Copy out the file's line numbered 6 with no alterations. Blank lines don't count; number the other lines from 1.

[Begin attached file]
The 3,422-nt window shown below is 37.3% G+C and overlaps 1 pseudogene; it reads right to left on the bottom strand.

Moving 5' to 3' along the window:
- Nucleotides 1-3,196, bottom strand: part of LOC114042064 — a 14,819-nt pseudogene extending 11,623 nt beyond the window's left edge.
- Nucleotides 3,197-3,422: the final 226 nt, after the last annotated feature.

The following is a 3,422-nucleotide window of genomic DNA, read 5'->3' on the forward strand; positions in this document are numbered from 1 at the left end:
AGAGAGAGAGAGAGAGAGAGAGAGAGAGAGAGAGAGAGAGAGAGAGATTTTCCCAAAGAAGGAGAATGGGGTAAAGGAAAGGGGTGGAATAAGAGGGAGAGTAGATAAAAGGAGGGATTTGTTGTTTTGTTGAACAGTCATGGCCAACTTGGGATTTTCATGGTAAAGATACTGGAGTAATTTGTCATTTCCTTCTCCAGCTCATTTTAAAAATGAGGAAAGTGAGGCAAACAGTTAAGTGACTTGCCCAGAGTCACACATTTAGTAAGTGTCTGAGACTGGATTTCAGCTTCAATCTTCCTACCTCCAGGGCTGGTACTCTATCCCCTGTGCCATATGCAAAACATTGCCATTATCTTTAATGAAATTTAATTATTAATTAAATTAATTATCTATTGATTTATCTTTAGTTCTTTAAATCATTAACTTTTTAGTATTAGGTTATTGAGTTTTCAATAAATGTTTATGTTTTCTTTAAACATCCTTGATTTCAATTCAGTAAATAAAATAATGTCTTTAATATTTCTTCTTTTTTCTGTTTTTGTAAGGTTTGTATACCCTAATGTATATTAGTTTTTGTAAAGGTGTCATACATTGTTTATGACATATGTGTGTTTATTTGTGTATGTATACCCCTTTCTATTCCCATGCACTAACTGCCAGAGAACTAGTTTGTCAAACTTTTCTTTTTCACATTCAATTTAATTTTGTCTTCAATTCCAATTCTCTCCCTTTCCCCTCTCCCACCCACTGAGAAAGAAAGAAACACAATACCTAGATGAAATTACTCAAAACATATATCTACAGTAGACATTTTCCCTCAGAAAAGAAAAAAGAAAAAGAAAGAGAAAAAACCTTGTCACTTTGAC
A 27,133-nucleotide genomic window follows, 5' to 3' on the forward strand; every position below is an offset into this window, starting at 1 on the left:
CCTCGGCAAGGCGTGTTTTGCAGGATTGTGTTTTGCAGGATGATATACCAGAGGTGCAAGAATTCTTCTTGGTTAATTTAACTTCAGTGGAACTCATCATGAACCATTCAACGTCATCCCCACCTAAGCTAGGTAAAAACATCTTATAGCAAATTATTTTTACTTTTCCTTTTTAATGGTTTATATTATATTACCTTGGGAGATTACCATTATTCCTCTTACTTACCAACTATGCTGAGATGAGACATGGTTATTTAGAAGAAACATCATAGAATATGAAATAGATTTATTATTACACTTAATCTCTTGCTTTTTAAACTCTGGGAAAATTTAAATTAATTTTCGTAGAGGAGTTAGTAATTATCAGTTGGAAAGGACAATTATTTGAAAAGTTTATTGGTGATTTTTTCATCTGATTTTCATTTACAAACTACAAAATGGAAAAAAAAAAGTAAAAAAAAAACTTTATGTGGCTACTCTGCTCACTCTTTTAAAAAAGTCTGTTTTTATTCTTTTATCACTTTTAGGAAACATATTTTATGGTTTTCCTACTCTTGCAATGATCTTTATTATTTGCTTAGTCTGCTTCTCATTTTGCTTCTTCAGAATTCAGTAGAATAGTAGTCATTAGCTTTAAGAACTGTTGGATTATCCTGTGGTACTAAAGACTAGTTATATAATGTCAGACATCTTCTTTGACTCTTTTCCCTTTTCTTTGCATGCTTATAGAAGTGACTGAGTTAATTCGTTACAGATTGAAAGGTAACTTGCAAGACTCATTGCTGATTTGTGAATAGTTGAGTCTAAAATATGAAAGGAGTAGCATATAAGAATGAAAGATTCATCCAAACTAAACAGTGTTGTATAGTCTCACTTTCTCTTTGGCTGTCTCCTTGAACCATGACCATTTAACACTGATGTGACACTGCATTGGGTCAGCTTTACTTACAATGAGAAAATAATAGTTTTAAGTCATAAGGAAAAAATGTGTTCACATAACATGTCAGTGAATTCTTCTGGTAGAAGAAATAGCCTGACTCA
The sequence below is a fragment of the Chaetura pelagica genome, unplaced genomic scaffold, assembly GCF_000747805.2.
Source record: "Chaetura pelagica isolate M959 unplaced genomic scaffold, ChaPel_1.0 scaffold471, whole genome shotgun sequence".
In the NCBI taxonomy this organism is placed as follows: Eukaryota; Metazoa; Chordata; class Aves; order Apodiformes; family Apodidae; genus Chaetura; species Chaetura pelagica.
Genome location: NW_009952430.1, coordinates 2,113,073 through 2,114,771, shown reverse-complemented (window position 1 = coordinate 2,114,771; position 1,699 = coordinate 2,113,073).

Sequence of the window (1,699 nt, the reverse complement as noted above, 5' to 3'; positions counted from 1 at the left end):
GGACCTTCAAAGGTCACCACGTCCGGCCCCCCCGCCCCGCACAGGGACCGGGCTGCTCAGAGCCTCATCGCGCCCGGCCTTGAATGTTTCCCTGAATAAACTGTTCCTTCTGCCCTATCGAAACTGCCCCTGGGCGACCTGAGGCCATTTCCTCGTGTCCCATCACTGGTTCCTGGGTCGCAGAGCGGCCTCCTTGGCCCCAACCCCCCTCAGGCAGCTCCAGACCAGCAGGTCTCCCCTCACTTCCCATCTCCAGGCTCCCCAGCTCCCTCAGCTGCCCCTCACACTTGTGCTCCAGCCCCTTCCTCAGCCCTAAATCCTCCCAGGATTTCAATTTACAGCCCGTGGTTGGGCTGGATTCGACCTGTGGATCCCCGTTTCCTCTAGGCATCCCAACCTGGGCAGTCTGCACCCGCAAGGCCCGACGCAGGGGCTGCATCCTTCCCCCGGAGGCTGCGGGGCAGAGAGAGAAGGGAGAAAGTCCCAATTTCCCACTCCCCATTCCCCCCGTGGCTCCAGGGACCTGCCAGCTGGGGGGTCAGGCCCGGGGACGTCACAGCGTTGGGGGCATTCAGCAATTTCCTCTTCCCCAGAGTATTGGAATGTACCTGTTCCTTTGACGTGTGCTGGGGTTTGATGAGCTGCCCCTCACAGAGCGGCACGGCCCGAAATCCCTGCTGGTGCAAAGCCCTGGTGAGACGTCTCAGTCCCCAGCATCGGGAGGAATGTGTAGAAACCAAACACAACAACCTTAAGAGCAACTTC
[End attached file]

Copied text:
AGAGAGAGAGAGAGAGAGAGAGAGAGAGAGAGAGAGAGAGAGAGAGATTTTCCCAAAGAAGGAGAATGGGGTAAAGGAAAGGGGTGGAATAAGAGGGAGAGTAGATAAAAGGAGGGATTTGTTGTTTTGTTGAACAGTCATGGCCAACTTGGGATTTTCATGGTAAAGATACTGGAGTAATTTGTCATTTCCTTCTCCAGCTCATTTTAAAAATGAGGAAAGTGAGGCAAACAGTTAAGTGACTTGCCCAGAGTCACACATTTAGTAAGTGTCTGAGACTGGATTTCAGCTTCAATCTTCCTACCTCCAGGGCTGGTACTCTATCCCCTGTGCCATATGCAAAACATTGCCATTATCTTTAATGAAATTTAATTATTAATTAAATTAATTATCTATTGATTTATCTTTAGTTCTTTAAATCATTAACTTTTTAGTATTAGGTTATTGAGTTTTCAATAAATGTTTATGTTTTCTTTAAACATCCTTGATTTCAATTCAGTAAATAAAATAATGTCTTTAATATTTCTTCTTTTTTCTGTTTTTGTAAGGTTTGTATACCCTAATGTATATTAGTTTTTGTAAAGGTGTCATACATTGTTTATGACATATGTGTGTTTATTTGTGTATGTATACCCCTTTCTATTCCCATGCACTAACTGCCAGAGAACTAGTTTGTCAAACTTTTCTTTTTCACATTCAATTTAATTTTGTCTTCAATTCCAATTCTCTCCCTTTCCCCTCTCCCACCCACTGAGAAAGAAAGAAACACAATACCTAGATGAAATTACTCAAAACATATATCTACAGTAGACATTTTCCCTCAGAAAAGAAAAAAGAAAAAGAAAGAGAAAAAACCTTGTCACTTTGAC